It's a dynamic debut. It also heralded one of Spielberg's most persistent themes,
    the separation of children from their parents and their eventual reunion.

    And by the way, the producers who made it with him were so impressed, they handed him
    their next film too. A much bigger and more important project. We all know what THAT was.
  12. StarDude Jedi Knight

    Member Since:
    Nov 28, 2001
    star 5
    Have you read Spielberg: Interviews? He didn't sound like he was a big fan of the film. I need to see it though. I've heard he did some neat camera tricks with a police motorcade to give the film more scope. He made a few cars seem like a lot more.

    From what I understand, Spielberg barely got Jaws. And once he did, there was the constant threat of being fired over the disaster of a production that it was.
  13. JohnWesleyDowney Jedi Master

    Member Since:
    Jan 27, 2004
    star 5
    Have you read Spielberg: Interviews? He didn't sound like he was a big fan of the film. I need to see it though. I've heard he did some neat camera tricks with a police motorcade to give the film more scope. He made a few cars seem like a lot more.

    :eek:

    What??? Yes, you do need to see the film. TWO THIRDS OF THE FILM is a police motorcade,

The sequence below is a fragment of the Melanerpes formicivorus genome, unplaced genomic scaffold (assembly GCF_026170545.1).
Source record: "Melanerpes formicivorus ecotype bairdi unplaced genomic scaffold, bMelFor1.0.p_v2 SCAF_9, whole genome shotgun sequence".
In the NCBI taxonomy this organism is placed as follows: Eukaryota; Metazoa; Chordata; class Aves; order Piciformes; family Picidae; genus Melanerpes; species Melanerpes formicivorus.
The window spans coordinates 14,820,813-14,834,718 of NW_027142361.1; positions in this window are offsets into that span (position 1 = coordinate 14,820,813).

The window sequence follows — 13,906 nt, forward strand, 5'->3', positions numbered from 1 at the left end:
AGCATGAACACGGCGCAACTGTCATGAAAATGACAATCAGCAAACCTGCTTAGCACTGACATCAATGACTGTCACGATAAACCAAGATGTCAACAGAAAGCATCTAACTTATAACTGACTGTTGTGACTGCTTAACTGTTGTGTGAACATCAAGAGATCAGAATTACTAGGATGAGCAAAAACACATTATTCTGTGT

a chase across Texas! It's a dynamic, complex film that one critic (mind you I don't usually think much of what critics say) called the most astonishing debut in the history
    of motion pictures. For a guy that young to pull it off the way he did is a miracle.
    If he's expressed any antipathy toward it, it's probably because he didn't have the kind
    of budget he works with today. I don't think artists are always the best judge of their work. He got great performances, visuals, editing and music.

    Part of the reason he may not like it is that it wasn't a success and I have a pretty good idea why. The "rebellious youth market" movie trend that began in 1969 when "Easy Rider" became such a hit had played itself out. People were tired of this kind of film, as the market had been saturated. So no matter how well-made it was, it was the wrong time for this film.

    To watch the Sugarland Express, it's incredible that this guy had never made a movie before.
    The way it's shot and directed, you'd think he'd already made 20 movies. He was attempting to do some things that went way, way beyond just shooting two people in a room having a conversation.

    From what I understand, Spielberg barely got Jaws. And once he did, there was the constant threat of being fired over the disaster of a production that it was.


    Barely got it? They had a heck of time getting him to do it! He didn't want to do it because he was afraid he'd be typecast as an action director because he expected comparisons to the truck in Duel and the shark in Jaws. He didn't want to just do action films.

    I've read hundreds of articles about Jaws over the years, and the original Jaws LOG by Carl Gottlieb, and I've seen 3 documentaries about the making of the film and never once have I seen anything to indicate he was in danger of being fired. Everyone knew he wasn't the problem. It was the ocean and the mechancial shark that were the problems. If anything, it was Spielberg's professionalism that kept the whole thing afloat!

    I hope to God he doesn't remake it. It's fine the way it is. Leave it to the past,
    as a great indicator of what was to come.

    Thanks for hosting the thread, Stardude! Great idea. :)
  14. StarDude Jedi Knight

    Member Since:
    Nov 28, 2001
    star 5
    Next up ... the big one: